Theses Doctoral

Beyond Beauty: The Epistemologies And Aesthetic Praxes Of Black Women Artists

Cofield, Jacqueline

In this investigation, I explored the praxes of three Black women multimodal artists--including their perspectives, artistic strategies, and creation of material culture objects--to illuminate the myriad ways their work may inspire teachers and learners across various settings. I examined the complex interplay between art, education, and social justice through the lens of Black women's artistic practices. In this research project, I sought to illuminate the transformative potential these practices hold for formal and informal educational settings and assert the need to recognize and integrate Black women artists' diverse epistemologies and aesthetic experiences into broader educational discourses. A central goal entails recognizing the knowledge these artists draw upon and produce. Therefore, this study centers Black women artists’ multimodal production and creative values from an inter-arts perspective that reckons with socio-political critique and aesthetic sensibilities. Theoretical underpinnings for this research are grounded in interlocking critical discourses involving gender, race, power relations, and education. Using a critical arts-knowledge lens, this arts-based project dialogues with and explores ways to make visible the radical aims, unorthodox practices of belonging (McKittrick, 2021), and artistic strategies of Black women artists to reflect on and reimagine the world as they see and experience it.

Employing a critical arts-based research methodology, the research engages with the work and perspectives of three Black multimodal artists—Sable Elyse Smith, Renée Cox, and Nanette Carolyn Carter. By examining their artistic strategies, creations, and the socio-political critique embedded in their work, the dissertation reveals how their art challenges conventional educational paradigms and offers radical curricular and pedagogical possibilities. The study is grounded in interlocking critical discourses on gender, race, power relations, and education, utilizing a rhizomatic conceptual framework to explore the interconnectedness of these themes.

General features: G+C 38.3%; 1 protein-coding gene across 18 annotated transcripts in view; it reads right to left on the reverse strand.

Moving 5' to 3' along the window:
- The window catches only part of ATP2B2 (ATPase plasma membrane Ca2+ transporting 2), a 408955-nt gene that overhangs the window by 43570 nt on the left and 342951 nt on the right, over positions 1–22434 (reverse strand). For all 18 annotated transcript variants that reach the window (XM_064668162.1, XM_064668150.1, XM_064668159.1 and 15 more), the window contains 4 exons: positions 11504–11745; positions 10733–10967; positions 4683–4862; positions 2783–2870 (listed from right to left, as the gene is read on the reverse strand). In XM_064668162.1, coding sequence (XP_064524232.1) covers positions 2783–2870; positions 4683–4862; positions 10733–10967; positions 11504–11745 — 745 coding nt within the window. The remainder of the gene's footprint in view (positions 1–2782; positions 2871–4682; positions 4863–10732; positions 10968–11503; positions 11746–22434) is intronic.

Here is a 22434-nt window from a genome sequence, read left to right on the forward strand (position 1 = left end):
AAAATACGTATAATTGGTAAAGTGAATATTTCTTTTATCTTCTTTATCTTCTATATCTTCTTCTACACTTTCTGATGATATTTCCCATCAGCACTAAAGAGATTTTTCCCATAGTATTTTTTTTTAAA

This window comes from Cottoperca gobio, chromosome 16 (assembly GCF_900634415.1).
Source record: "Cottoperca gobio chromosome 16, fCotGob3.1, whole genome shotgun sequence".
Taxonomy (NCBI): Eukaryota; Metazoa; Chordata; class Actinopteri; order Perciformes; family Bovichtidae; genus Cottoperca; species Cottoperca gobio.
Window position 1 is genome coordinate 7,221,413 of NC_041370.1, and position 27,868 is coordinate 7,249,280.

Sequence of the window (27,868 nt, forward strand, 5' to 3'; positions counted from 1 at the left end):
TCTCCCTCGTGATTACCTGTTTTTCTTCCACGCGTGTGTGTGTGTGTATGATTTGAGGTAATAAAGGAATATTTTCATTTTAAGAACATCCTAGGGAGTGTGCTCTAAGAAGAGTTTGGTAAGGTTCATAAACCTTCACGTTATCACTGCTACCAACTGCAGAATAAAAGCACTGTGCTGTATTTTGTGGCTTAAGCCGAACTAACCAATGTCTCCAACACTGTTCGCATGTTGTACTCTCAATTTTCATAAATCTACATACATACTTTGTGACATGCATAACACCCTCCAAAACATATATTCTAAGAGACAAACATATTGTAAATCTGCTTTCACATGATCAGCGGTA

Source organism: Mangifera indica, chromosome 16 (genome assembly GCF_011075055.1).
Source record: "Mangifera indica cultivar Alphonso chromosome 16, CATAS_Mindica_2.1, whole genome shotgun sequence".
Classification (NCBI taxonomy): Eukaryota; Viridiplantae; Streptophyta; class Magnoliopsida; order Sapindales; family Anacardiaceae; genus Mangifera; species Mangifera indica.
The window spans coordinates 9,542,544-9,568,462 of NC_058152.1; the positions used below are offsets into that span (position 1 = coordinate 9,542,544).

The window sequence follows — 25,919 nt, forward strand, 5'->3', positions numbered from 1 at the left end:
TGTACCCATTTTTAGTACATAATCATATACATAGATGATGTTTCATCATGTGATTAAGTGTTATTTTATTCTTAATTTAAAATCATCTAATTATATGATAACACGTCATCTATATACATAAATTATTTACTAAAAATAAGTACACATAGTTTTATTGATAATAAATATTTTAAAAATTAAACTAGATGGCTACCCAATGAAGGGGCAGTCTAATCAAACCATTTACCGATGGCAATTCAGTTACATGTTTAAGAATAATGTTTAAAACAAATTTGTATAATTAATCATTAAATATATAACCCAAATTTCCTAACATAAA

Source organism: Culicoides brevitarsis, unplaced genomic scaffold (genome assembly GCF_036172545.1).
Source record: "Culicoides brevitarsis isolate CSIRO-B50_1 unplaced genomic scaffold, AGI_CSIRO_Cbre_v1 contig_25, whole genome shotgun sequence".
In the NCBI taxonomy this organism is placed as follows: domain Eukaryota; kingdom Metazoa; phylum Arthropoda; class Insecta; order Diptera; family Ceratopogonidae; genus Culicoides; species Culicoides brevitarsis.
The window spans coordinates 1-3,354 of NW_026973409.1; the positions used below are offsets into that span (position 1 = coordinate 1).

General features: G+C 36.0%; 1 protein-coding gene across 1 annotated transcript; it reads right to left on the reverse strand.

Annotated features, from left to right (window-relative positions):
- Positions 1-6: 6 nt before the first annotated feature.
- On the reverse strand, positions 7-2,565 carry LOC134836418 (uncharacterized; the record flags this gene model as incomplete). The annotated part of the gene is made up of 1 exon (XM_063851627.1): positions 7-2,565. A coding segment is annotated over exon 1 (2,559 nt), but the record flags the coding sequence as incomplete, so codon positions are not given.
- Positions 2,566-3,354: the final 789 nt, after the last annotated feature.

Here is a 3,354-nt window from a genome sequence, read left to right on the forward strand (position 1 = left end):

This research's findings illuminate art's significant role in fostering critical consciousness, challenging existing norms, and advocating for change. Through the narratives and artistic expressions of Black women artists and Black women art educators, the dissertation underscores the urgency of integrating multisensory and multimodal approaches into educational curricula. Such integration enriches the academic experience and prepares students to navigate the complexities of a multicultural world with a deeper understanding and appreciation for the diversity of human expression and knowledge."Beyond Beauty" calls for expanding curriculum and pedagogy that centers on Black women artists' aesthetic encounters, creative processes, and social justice commitments. I advocate for a more inclusive, dynamic, and transformative educational landscape by highlighting these women's narratives and artistic insights. This research contributes to the ongoing discourses on the importance of art in and as education, pushing for a future where the rich tapestry of human experiences is fully recognized and integrated into the very fabric of learning and teaching.


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More About This Work

Academic Units
Curriculum and Teaching
Thesis Advisors
Oyler, Celia
Love, Bettina L.
Ed.D., Teachers College, Columbia University
Published Here
May 22, 2024